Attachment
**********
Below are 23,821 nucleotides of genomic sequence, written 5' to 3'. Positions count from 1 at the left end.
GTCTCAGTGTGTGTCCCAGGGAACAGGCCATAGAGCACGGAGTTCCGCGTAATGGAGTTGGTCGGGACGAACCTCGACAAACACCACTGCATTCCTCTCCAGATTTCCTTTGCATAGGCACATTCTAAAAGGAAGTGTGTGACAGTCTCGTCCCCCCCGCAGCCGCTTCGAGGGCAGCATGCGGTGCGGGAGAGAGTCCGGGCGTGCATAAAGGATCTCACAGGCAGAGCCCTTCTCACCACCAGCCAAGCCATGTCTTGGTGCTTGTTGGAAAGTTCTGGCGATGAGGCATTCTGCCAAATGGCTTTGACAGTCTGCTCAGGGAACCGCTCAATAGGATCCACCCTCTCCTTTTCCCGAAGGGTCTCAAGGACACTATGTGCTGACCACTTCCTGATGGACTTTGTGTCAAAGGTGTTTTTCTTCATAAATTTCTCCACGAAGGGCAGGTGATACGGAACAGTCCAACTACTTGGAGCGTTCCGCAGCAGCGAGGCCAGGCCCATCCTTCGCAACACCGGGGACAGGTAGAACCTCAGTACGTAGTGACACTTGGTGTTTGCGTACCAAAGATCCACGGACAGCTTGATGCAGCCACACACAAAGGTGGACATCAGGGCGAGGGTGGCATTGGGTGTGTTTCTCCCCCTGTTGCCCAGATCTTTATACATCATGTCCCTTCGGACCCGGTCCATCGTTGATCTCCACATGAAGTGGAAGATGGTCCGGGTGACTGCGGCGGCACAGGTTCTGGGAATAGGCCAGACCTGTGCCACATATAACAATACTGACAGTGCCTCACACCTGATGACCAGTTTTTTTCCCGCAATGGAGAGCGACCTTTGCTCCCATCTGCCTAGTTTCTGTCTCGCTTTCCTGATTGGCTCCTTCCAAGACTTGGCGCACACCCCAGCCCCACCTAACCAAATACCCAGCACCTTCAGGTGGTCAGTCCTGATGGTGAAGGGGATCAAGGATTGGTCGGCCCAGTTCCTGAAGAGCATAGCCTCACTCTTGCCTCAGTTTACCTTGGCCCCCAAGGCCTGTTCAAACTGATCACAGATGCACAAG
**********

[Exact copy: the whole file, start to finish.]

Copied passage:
Below are 23,821 nucleotides of genomic sequence, written 5' to 3'. Positions count from 1 at the left end.
GTCTCAGTGTGTGTCCCAGGGAACAGGCCATAGAGCACGGAGTTCCGCGTAATGGAGTTGGTCGGGACGAACCTCGACAAACACCACTGCATTCCTCTCCAGATTTCCTTTGCATAGGCACATTCTAAAAGGAAGTGTGTGACAGTCTCGTCCCCCCCGCAGCCGCTTCGAGGGCAGCATGCGGTGCGGGAGAGAGTCCGGGCGTGCATAAAGGATCTCACAGGCAGAGCCCTTCTCACCACCAGCCAAGCCATGTCTTGGTGCTTGTTGGAAAGTTCTGGCGATGAGGCATTCTGCCAAATGGCTTTGACAGTCTGCTCAGGGAACCGCTCAATAGGATCCACCCTCTCCTTTTCCCGAAGGGTCTCAAGGACACTATGTGCTGACCACTTCCTGATGGACTTTGTGTCAAAGGTGTTTTTCTTCATAAATTTCTCCACGAAGGGCAGGTGATACGGAACAGTCCAACTACTTGGAGCGTTCCGCAGCAGCGAGGCCAGGCCCATCCTTCGCAACACCGGGGACAGGTAGAACCTCAGTACGTAGTGACACTTGGTGTTTGCGTACCAAAGATCCACGGACAGCTTGATGCAGCCACACACAAAGGTGGACATCAGGGCGAGGGTGGCATTGGGTGTGTTTCTCCCCCTGTTGCCCAGATCTTTATACATCATGTCCCTTCGGACCCGGTCCATCGTTGATCTCCACATGAAGTGGAAGATGGTCCGGGTGACTGCGGCGGCACAGGTTCTGGGAATAGGCCAGACCTGTGCCACATATAACAATACTGACAGTGCCTCACACCTGATGACCAGTTTTTTTCCCGCAATGGAGAGCGACCTTTGCTCCCATCTGCCTAGTTTCTGTCTCGCTTTCCTGATTGGCTCCTTCCAAGACTTGGCGCACACCCCAGCCCCACCTAACCAAATACCCAGCACCTTCAGGTGGTCAGTCCTGATGGTGAAGGGGATCAAGGATTGGTCGGCCCAGTTCCTGAAGAGCATAGCCTCACTCTTGCCTCAGTTTACCTTGGCCCCCAAGGCCTGTTCAAACTGATCACAGATGCACAAG